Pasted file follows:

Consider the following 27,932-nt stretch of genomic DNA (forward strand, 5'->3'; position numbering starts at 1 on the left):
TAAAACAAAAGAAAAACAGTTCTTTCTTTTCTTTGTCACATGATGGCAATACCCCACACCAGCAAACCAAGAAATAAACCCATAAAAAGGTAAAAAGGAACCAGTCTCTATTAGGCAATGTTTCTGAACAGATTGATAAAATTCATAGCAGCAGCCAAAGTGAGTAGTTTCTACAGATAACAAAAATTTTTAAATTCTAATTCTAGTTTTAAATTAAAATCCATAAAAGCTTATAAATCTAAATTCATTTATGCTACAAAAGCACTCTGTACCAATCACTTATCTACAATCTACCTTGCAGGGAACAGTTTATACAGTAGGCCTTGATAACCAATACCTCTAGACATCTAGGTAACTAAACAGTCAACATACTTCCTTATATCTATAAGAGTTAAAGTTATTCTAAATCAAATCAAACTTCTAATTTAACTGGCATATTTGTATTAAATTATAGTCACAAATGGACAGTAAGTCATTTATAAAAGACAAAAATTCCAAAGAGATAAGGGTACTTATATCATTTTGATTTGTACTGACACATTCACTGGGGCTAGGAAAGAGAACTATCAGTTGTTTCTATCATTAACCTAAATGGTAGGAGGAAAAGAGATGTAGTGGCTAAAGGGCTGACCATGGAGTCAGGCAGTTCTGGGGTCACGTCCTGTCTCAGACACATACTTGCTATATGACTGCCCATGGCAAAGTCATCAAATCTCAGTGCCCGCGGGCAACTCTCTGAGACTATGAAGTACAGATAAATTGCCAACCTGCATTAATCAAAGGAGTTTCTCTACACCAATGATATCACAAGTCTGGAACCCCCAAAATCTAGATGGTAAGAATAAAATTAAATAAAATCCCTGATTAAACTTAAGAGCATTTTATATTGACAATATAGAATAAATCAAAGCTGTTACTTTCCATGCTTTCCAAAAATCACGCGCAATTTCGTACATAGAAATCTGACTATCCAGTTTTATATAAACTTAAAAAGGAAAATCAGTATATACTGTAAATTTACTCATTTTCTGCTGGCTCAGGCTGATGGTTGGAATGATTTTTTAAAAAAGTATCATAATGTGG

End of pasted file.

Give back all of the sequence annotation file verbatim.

Consider the following 27,932-nt stretch of genomic DNA (forward strand, 5'->3'; position numbering starts at 1 on the left):
TAAAACAAAAGAAAAACAGTTCTTTCTTTTCTTTGTCACATGATGGCAATACCCCACACCAGCAAACCAAGAAATAAACCCATAAAAAGGTAAAAAGGAACCAGTCTCTATTAGGCAATGTTTCTGAACAGATTGATAAAATTCATAGCAGCAGCCAAAGTGAGTAGTTTCTACAGATAACAAAAATTTTTAAATTCTAATTCTAGTTTTAAATTAAAATCCATAAAAGCTTATAAATCTAAATTCATTTATGCTACAAAAGCACTCTGTACCAATCACTTATCTACAATCTACCTTGCAGGGAACAGTTTATACAGTAGGCCTTGATAACCAATACCTCTAGACATCTAGGTAACTAAACAGTCAACATACTTCCTTATATCTATAAGAGTTAAAGTTATTCTAAATCAAATCAAACTTCTAATTTAACTGGCATATTTGTATTAAATTATAGTCACAAATGGACAGTAAGTCATTTATAAAAGACAAAAATTCCAAAGAGATAAGGGTACTTATATCATTTTGATTTGTACTGACACATTCACTGGGGCTAGGAAAGAGAACTATCAGTTGTTTCTATCATTAACCTAAATGGTAGGAGGAAAAGAGATGTAGTGGCTAAAGGGCTGACCATGGAGTCAGGCAGTTCTGGGGTCACGTCCTGTCTCAGACACATACTTGCTATATGACTGCCCATGGCAAAGTCATCAAATCTCAGTGCCCGCGGGCAACTCTCTGAGACTATGAAGTACAGATAAATTGCCAACCTGCATTAATCAAAGGAGTTTCTCTACACCAATGATATCACAAGTCTGGAACCCCCAAAATCTAGATGGTAAGAATAAAATTAAATAAAATCCCTGATTAAACTTAAGAGCATTTTATATTGACAATATAGAATAAATCAAAGCTGTTACTTTCCATGCTTTCCAAAAATCACGCGCAATTTCGTACATAGAAATCTGACTATCCAGTTTTATATAAACTTAAAAAGGAAAATCAGTATATACTGTAAATTTACTCATTTTCTGCTGGCTCAGGCTGATGGTTGGAATGATTTTTTAAAAAAGTATCATAATGTGG